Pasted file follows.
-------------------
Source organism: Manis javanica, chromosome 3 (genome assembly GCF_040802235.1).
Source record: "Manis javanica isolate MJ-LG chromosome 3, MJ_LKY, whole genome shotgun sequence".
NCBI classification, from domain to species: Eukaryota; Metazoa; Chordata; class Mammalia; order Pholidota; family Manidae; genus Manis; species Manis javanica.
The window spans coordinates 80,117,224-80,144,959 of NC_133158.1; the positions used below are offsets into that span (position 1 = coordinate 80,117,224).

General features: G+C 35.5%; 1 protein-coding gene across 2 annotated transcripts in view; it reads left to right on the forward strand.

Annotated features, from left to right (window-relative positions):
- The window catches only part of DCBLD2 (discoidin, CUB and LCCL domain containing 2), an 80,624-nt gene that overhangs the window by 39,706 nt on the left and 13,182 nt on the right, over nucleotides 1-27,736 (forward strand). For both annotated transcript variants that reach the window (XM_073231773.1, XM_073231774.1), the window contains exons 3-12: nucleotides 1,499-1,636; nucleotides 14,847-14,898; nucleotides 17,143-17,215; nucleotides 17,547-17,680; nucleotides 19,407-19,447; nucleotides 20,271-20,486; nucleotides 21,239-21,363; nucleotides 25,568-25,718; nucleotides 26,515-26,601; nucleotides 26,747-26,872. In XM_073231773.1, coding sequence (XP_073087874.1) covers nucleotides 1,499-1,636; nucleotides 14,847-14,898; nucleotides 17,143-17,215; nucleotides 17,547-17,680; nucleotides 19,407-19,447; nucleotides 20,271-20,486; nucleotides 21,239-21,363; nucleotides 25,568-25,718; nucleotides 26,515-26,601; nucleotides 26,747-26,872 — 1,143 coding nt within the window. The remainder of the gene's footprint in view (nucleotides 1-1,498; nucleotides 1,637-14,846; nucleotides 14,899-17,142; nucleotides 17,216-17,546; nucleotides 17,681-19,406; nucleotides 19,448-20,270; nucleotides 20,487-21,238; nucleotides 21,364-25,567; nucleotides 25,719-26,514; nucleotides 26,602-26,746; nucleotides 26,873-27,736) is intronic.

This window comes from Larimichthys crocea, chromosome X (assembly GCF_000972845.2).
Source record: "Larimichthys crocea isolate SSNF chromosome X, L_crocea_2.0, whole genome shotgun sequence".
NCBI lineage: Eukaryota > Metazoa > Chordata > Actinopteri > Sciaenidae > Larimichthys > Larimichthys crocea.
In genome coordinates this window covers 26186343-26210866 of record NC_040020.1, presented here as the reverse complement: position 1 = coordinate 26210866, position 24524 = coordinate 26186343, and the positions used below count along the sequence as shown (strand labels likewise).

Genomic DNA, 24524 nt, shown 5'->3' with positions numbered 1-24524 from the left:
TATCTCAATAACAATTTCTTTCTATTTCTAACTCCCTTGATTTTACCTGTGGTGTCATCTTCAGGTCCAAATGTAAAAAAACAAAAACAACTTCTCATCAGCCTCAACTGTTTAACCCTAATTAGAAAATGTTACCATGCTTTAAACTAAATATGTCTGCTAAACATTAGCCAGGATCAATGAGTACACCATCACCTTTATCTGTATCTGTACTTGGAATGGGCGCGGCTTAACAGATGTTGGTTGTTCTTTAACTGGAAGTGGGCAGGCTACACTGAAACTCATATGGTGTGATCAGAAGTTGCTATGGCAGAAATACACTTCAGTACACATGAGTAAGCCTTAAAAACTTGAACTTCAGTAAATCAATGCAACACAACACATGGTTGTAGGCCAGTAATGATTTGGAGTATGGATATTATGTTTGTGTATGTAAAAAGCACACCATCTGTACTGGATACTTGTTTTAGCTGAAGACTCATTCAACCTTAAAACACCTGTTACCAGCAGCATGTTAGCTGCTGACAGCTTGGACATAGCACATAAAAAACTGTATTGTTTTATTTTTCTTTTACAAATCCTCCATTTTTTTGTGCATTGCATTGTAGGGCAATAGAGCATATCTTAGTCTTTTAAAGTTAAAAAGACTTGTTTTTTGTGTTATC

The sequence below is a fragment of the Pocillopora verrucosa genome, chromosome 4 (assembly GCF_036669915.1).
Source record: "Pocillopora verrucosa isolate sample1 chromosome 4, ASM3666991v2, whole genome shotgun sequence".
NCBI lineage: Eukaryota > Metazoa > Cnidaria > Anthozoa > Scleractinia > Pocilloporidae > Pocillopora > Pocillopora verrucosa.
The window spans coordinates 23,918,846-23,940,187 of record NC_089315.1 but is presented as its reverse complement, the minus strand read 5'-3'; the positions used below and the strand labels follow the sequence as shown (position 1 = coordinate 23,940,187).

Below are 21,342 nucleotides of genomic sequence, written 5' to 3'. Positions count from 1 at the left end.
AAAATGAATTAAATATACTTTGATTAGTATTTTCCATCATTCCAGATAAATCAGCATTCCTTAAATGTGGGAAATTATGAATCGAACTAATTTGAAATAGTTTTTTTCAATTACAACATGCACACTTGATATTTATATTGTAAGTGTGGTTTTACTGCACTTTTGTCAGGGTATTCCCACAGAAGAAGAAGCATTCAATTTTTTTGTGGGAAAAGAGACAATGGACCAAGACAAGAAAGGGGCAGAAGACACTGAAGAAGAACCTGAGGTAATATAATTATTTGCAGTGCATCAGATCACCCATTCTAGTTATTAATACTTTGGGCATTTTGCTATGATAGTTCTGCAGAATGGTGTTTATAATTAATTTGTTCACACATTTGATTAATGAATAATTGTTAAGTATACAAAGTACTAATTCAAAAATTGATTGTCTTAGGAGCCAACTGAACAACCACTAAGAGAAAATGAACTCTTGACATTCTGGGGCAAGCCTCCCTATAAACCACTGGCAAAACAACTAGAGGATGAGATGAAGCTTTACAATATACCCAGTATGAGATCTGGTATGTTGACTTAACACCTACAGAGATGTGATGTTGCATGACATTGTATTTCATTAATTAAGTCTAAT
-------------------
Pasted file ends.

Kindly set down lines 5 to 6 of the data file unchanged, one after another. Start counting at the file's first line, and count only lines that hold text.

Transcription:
General features: G+C 35.5%; 1 protein-coding gene across 2 annotated transcripts in view; it reads left to right on the forward strand.

Annotated features, from left to right (window-relative positions):